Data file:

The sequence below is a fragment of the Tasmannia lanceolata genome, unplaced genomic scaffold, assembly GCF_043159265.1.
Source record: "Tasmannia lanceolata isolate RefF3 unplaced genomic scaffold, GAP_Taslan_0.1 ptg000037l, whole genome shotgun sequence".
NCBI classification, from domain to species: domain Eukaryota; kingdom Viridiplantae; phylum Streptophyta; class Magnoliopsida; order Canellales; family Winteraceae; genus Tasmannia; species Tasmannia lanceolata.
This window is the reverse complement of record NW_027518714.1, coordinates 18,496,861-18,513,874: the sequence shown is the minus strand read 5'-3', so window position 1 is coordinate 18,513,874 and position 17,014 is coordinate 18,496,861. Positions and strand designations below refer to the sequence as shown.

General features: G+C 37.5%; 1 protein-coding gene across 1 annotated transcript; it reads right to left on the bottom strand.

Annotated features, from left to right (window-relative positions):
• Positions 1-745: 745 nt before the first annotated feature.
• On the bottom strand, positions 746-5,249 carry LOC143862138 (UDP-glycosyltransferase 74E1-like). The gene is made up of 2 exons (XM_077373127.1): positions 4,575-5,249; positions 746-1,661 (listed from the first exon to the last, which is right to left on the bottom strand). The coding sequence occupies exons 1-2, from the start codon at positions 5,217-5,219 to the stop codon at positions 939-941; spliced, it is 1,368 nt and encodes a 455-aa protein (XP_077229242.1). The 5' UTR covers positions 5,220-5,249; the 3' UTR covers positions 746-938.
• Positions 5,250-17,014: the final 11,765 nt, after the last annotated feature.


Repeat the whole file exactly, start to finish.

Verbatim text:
The sequence below is a fragment of the Tasmannia lanceolata genome, unplaced genomic scaffold, assembly GCF_043159265.1.
Source record: "Tasmannia lanceolata isolate RefF3 unplaced genomic scaffold, GAP_Taslan_0.1 ptg000037l, whole genome shotgun sequence".
NCBI classification, from domain to species: domain Eukaryota; kingdom Viridiplantae; phylum Streptophyta; class Magnoliopsida; order Canellales; family Winteraceae; genus Tasmannia; species Tasmannia lanceolata.
This window is the reverse complement of record NW_027518714.1, coordinates 18,496,861-18,513,874: the sequence shown is the minus strand read 5'-3', so window position 1 is coordinate 18,513,874 and position 17,014 is coordinate 18,496,861. Positions and strand designations below refer to the sequence as shown.

General features: G+C 37.5%; 1 protein-coding gene across 1 annotated transcript; it reads right to left on the bottom strand.

Annotated features, from left to right (window-relative positions):
• Positions 1-745: 745 nt before the first annotated feature.
• On the bottom strand, positions 746-5,249 carry LOC143862138 (UDP-glycosyltransferase 74E1-like). The gene is made up of 2 exons (XM_077373127.1): positions 4,575-5,249; positions 746-1,661 (listed from the first exon to the last, which is right to left on the bottom strand). The coding sequence occupies exons 1-2, from the start codon at positions 5,217-5,219 to the stop codon at positions 939-941; spliced, it is 1,368 nt and encodes a 455-aa protein (XP_077229242.1). The 5' UTR covers positions 5,220-5,249; the 3' UTR covers positions 746-938.
• Positions 5,250-17,014: the final 11,765 nt, after the last annotated feature.